Yeah, I started listening to HFS in about 82, which would put me at 12. As I have said more than one time in the last 24 hours, it changed my world. And yeah, then it died, a slow, approximately decade-long death.

There are a lot of people who feel the same way we do. Trust me on that. Sigh.

Hebdomeros said...

Wow, age 12. I have no idea what I was listening to at age 12.

Scuttlebutt now is that WRNR may switch frequencies and expand their range. WRNR was set up by a number of the jocks from HFS after they were bought out, and runs much like HFS used to from what I understand. I can't get it where I am, but what little I've heard I've liked. Only problem is that they may get co-opted as well, and used as a brand name to sell another HFS style product.

Sigh. Is it any wonder I didn't stay in radio?

LadyLitBlitzin said...

Oh, okay... isn't that the one in Annapolis, where Damian is working now? That would be cool if they expanded their range and didn't get co-opted.

Terrestrial radio has sucked for a long time. I'm thinking that satellite radio is the way to go for a better quality of music, and genre-related fare. Of course there are other options -- like just listening to your own music. I generally just listen to CDs in the car these days. And if I ever get that new computer and then an iPod, there's always shuffling the playlist to get that sense of serendipity.

Yeah, I was about 12 (maybe a wee bit older), wandering around the radio dial. Not sure where I got the heads up, or if I did at all, or just ran across it.

Hebdomeros said...

Yeah, that's the station.

I like the idea of satellite radio. I haven't looked into it too much, though. Last thing I need now is an extra expense, but maybe someday. I have started exploring some of the stations available through apple's itunes. A handful are a bit progressive and seem fun.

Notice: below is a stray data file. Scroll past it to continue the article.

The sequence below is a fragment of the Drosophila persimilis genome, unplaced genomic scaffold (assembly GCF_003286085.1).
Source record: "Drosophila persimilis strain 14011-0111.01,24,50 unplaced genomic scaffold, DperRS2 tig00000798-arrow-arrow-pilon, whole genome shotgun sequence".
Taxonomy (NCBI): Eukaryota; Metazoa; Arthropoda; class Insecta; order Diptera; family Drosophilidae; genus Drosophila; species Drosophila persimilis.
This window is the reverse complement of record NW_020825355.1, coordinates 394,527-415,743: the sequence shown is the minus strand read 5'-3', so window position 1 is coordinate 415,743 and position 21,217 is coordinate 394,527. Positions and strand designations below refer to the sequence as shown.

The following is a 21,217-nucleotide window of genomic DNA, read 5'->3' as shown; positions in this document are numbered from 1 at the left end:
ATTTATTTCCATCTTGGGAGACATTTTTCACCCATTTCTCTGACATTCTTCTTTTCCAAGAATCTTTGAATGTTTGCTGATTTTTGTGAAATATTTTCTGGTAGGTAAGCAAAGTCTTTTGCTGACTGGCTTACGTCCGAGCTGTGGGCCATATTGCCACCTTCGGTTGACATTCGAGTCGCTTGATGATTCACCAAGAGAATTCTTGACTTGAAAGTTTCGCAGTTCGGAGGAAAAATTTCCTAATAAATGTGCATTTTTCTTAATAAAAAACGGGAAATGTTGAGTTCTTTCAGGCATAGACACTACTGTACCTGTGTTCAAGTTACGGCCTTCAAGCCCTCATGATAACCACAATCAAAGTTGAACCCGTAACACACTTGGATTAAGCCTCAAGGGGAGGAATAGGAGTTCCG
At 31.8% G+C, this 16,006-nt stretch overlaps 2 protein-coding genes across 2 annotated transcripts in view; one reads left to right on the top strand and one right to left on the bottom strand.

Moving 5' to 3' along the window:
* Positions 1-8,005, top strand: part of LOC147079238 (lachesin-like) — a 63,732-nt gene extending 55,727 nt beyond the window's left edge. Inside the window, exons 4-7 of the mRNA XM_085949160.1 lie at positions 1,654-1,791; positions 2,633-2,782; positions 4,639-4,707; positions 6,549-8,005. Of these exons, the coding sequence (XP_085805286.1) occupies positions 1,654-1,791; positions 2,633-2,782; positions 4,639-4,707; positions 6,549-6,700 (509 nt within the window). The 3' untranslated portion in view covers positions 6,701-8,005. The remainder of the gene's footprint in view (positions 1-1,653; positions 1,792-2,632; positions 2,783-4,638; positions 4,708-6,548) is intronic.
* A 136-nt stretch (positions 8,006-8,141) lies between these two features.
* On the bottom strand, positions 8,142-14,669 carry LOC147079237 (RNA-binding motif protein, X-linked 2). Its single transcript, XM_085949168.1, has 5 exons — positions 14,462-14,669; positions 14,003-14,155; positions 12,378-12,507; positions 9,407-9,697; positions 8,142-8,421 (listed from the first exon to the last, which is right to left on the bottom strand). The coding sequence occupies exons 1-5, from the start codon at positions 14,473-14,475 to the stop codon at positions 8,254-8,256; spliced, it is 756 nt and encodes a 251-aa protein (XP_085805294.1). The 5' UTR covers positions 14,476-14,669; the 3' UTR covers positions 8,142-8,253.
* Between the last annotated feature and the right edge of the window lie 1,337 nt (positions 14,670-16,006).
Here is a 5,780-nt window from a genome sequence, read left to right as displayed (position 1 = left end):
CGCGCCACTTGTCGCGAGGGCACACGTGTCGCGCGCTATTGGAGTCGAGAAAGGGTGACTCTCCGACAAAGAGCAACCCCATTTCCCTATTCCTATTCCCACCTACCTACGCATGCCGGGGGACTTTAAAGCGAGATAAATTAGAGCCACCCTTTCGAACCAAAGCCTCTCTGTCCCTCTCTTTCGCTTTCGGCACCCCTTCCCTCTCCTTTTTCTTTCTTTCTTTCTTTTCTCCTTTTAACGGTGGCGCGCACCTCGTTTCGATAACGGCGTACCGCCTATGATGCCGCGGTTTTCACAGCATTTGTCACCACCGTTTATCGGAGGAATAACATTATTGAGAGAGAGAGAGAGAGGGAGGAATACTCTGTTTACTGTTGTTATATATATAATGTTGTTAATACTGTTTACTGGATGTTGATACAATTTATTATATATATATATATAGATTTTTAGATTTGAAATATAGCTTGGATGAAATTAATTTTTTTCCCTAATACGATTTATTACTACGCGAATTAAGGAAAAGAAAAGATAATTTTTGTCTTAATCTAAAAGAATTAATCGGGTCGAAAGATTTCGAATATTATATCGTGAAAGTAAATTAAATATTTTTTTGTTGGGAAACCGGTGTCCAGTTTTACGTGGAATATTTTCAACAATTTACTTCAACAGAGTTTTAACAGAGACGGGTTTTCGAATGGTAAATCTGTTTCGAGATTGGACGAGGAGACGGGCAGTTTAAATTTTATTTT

Also read an article recently on "podcasts", in which you can use your computer to record webcasts and have it downloaded to your ipod automatically. Kind of a tivo for radio, I guess. That seems real promising, particularly if there are speficic programs you like. Progams podcasting now range from music shows to NPR feature programs to weird people just rambling on their own internet radio show.

Anonymous said...

I'm not going to say how old I was in '82 because you'd all laugh at me. With the exception of Hebdomeros, of course. I will say I didn't grow up in DC/VA/MD and thus didn't know of HFS until college, by which point it was a dime a dozen radio station. Went to one HFStival because a friend had a free ticket and felt old and prudish (while IN college). Have listened to RNR (helps to be in B'more to pick it up), and it's not amazing but it is decent. Generally, though, I just keep a cd playing round and round and round...

Speaking of ipods, what do you all think of the new cheaper version, the Ipod Shuffle?


Hebdomeros said...

Mixed feelings. I like the cheaper price, and it seems like it has plenty of memory. Not sure how I feel on the usuability, since you buttons instead of a screen menu to cycle through the songs. I'd need to play with one to see if I liked it.

I do like that apple is trying to expand, both with this and with the new macmini. We'll see if they'll pay off.